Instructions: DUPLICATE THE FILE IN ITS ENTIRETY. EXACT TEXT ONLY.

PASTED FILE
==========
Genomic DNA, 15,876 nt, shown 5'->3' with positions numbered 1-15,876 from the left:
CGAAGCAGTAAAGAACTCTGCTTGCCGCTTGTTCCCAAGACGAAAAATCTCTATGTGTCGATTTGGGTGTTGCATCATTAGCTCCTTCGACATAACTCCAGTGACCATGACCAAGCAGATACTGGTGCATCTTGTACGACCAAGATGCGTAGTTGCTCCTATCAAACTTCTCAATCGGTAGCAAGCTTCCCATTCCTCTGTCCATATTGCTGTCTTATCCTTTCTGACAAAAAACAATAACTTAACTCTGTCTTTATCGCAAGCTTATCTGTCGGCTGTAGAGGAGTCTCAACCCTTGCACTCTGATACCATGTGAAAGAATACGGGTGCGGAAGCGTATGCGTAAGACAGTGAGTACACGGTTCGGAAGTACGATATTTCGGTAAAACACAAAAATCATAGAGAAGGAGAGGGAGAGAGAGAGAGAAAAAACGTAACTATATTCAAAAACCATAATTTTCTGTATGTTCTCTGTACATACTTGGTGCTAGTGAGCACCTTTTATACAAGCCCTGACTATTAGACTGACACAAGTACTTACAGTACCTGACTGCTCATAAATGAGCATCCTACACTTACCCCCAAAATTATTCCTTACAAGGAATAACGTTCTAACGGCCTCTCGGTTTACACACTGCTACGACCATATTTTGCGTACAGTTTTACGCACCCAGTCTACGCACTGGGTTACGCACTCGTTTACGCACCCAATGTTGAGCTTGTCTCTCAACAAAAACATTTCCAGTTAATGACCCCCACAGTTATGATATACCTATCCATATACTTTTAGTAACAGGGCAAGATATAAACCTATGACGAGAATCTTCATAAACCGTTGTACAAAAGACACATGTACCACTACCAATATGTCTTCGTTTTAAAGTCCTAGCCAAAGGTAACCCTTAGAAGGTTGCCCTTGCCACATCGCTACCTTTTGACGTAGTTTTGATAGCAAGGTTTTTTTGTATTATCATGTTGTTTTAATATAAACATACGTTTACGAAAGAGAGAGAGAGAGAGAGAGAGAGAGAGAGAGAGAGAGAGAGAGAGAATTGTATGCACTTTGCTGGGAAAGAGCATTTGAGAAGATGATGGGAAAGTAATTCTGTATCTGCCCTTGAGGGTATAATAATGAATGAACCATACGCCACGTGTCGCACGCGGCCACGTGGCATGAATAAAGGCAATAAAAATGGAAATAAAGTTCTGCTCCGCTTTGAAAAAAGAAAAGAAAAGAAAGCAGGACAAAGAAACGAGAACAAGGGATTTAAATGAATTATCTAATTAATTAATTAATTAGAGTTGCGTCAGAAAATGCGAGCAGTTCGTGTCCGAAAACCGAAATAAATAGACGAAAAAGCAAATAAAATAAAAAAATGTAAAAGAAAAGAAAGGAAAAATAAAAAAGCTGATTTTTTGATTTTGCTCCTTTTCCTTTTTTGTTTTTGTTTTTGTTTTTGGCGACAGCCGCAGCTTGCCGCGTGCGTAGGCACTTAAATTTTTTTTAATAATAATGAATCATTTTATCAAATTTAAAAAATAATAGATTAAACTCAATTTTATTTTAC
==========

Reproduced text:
Genomic DNA, 15,876 nt, shown 5'->3' with positions numbered 1-15,876 from the left:
CGAAGCAGTAAAGAACTCTGCTTGCCGCTTGTTCCCAAGACGAAAAATCTCTATGTGTCGATTTGGGTGTTGCATCATTAGCTCCTTCGACATAACTCCAGTGACCATGACCAAGCAGATACTGGTGCATCTTGTACGACCAAGATGCGTAGTTGCTCCTATCAAACTTCTCAATCGGTAGCAAGCTTCCCATTCCTCTGTCCATATTGCTGTCTTATCCTTTCTGACAAAAAACAATAACTTAACTCTGTCTTTATCGCAAGCTTATCTGTCGGCTGTAGAGGAGTCTCAACCCTTGCACTCTGATACCATGTGAAAGAATACGGGTGCGGAAGCGTATGCGTAAGACAGTGAGTACACGGTTCGGAAGTACGATATTTCGGTAAAACACAAAAATCATAGAGAAGGAGAGGGAGAGAGAGAGAGAAAAAACGTAACTATATTCAAAAACCATAATTTTCTGTATGTTCTCTGTACATACTTGGTGCTAGTGAGCACCTTTTATACAAGCCCTGACTATTAGACTGACACAAGTACTTACAGTACCTGACTGCTCATAAATGAGCATCCTACACTTACCCCCAAAATTATTCCTTACAAGGAATAACGTTCTAACGGCCTCTCGGTTTACACACTGCTACGACCATATTTTGCGTACAGTTTTACGCACCCAGTCTACGCACTGGGTTACGCACTCGTTTACGCACCCAATGTTGAGCTTGTCTCTCAACAAAAACATTTCCAGTTAATGACCCCCACAGTTATGATATACCTATCCATATACTTTTAGTAACAGGGCAAGATATAAACCTATGACGAGAATCTTCATAAACCGTTGTACAAAAGACACATGTACCACTACCAATATGTCTTCGTTTTAAAGTCCTAGCCAAAGGTAACCCTTAGAAGGTTGCCCTTGCCACATCGCTACCTTTTGACGTAGTTTTGATAGCAAGGTTTTTTTGTATTATCATGTTGTTTTAATATAAACATACGTTTACGAAAGAGAGAGAGAGAGAGAGAGAGAGAGAGAGAGAGAGAGAGAGAGAGAATTGTATGCACTTTGCTGGGAAAGAGCATTTGAGAAGATGATGGGAAAGTAATTCTGTATCTGCCCTTGAGGGTATAATAATGAATGAACCATACGCCACGTGTCGCACGCGGCCACGTGGCATGAATAAAGGCAATAAAAATGGAAATAAAGTTCTGCTCCGCTTTGAAAAAAGAAAAGAAAAGAAAGCAGGACAAAGAAACGAGAACAAGGGATTTAAATGAATTATCTAATTAATTAATTAATTAGAGTTGCGTCAGAAAATGCGAGCAGTTCGTGTCCGAAAACCGAAATAAATAGACGAAAAAGCAAATAAAATAAAAAAATGTAAAAGAAAAGAAAGGAAAAATAAAAAAGCTGATTTTTTGATTTTGCTCCTTTTCCTTTTTTGTTTTTGTTTTTGTTTTTGGCGACAGCCGCAGCTTGCCGCGTGCGTAGGCACTTAAATTTTTTTTAATAATAATGAATCATTTTATCAAATTTAAAAAATAATAGATTAAACTCAATTTTATTTTAC